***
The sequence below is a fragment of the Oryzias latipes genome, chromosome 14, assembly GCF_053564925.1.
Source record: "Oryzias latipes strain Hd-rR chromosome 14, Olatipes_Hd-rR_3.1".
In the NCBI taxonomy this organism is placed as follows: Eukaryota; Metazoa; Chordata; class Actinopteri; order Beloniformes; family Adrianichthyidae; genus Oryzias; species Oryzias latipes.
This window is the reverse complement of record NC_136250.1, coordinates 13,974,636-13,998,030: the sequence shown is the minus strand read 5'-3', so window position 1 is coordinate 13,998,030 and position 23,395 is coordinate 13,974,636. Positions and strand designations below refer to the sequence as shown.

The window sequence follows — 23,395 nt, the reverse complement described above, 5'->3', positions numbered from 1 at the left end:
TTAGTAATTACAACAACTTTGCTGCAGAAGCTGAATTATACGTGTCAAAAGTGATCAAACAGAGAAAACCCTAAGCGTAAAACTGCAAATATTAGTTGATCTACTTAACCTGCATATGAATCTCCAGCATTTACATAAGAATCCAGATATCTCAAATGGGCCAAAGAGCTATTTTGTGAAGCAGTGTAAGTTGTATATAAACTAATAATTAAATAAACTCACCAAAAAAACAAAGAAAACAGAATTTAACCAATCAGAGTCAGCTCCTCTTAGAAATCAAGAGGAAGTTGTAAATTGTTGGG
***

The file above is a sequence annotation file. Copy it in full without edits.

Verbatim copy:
The sequence below is a fragment of the Oryzias latipes genome, chromosome 14, assembly GCF_053564925.1.
Source record: "Oryzias latipes strain Hd-rR chromosome 14, Olatipes_Hd-rR_3.1".
In the NCBI taxonomy this organism is placed as follows: Eukaryota; Metazoa; Chordata; class Actinopteri; order Beloniformes; family Adrianichthyidae; genus Oryzias; species Oryzias latipes.
This window is the reverse complement of record NC_136250.1, coordinates 13,974,636-13,998,030: the sequence shown is the minus strand read 5'-3', so window position 1 is coordinate 13,998,030 and position 23,395 is coordinate 13,974,636. Positions and strand designations below refer to the sequence as shown.

The window sequence follows — 23,395 nt, the reverse complement described above, 5'->3', positions numbered from 1 at the left end:
TTAGTAATTACAACAACTTTGCTGCAGAAGCTGAATTATACGTGTCAAAAGTGATCAAACAGAGAAAACCCTAAGCGTAAAACTGCAAATATTAGTTGATCTACTTAACCTGCATATGAATCTCCAGCATTTACATAAGAATCCAGATATCTCAAATGGGCCAAAGAGCTATTTTGTGAAGCAGTGTAAGTTGTATATAAACTAATAATTAAATAAACTCACCAAAAAAACAAAGAAAACAGAATTTAACCAATCAGAGTCAGCTCCTCTTAGAAATCAAGAGGAAGTTGTAAATTGTTGGG